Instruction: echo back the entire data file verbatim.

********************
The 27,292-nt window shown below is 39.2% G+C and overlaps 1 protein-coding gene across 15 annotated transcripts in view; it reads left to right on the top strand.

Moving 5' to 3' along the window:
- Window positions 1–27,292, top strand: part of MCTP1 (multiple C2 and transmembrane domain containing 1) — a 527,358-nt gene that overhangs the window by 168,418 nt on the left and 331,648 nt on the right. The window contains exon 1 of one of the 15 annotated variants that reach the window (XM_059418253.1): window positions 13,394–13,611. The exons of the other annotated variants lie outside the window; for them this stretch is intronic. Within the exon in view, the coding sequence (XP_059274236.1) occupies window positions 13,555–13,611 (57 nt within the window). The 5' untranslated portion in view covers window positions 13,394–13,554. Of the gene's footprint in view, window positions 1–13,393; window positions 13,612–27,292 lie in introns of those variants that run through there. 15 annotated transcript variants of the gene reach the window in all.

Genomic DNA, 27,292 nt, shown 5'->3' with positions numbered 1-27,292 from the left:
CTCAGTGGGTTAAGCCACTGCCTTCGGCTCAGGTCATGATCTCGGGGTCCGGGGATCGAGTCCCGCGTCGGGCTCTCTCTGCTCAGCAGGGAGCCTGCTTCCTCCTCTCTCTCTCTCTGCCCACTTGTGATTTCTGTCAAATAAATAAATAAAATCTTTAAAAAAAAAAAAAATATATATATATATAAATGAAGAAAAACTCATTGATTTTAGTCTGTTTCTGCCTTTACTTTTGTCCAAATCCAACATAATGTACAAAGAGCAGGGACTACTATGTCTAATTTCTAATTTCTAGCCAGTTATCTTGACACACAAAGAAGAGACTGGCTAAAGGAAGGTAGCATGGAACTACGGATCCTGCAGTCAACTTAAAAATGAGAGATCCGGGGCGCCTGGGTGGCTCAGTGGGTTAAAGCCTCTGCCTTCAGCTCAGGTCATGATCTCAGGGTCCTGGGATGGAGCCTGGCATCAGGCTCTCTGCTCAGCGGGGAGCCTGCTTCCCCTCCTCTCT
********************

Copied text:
The 27,292-nt window shown below is 39.2% G+C and overlaps 1 protein-coding gene across 15 annotated transcripts in view; it reads left to right on the top strand.

Moving 5' to 3' along the window:
- Window positions 1–27,292, top strand: part of MCTP1 (multiple C2 and transmembrane domain containing 1) — a 527,358-nt gene that overhangs the window by 168,418 nt on the left and 331,648 nt on the right. The window contains exon 1 of one of the 15 annotated variants that reach the window (XM_059418253.1): window positions 13,394–13,611. The exons of the other annotated variants lie outside the window; for them this stretch is intronic. Within the exon in view, the coding sequence (XP_059274236.1) occupies window positions 13,555–13,611 (57 nt within the window). The 5' untranslated portion in view covers window positions 13,394–13,554. Of the gene's footprint in view, window positions 1–13,393; window positions 13,612–27,292 lie in introns of those variants that run through there. 15 annotated transcript variants of the gene reach the window in all.

Genomic DNA, 27,292 nt, shown 5'->3' with positions numbered 1-27,292 from the left:
CTCAGTGGGTTAAGCCACTGCCTTCGGCTCAGGTCATGATCTCGGGGTCCGGGGATCGAGTCCCGCGTCGGGCTCTCTCTGCTCAGCAGGGAGCCTGCTTCCTCCTCTCTCTCTCTCTGCCCACTTGTGATTTCTGTCAAATAAATAAATAAAATCTTTAAAAAAAAAAAAAATATATATATATATAAATGAAGAAAAACTCATTGATTTTAGTCTGTTTCTGCCTTTACTTTTGTCCAAATCCAACATAATGTACAAAGAGCAGGGACTACTATGTCTAATTTCTAATTTCTAGCCAGTTATCTTGACACACAAAGAAGAGACTGGCTAAAGGAAGGTAGCATGGAACTACGGATCCTGCAGTCAACTTAAAAATGAGAGATCCGGGGCGCCTGGGTGGCTCAGTGGGTTAAAGCCTCTGCCTTCAGCTCAGGTCATGATCTCAGGGTCCTGGGATGGAGCCTGGCATCAGGCTCTCTGCTCAGCGGGGAGCCTGCTTCCCCTCCTCTCT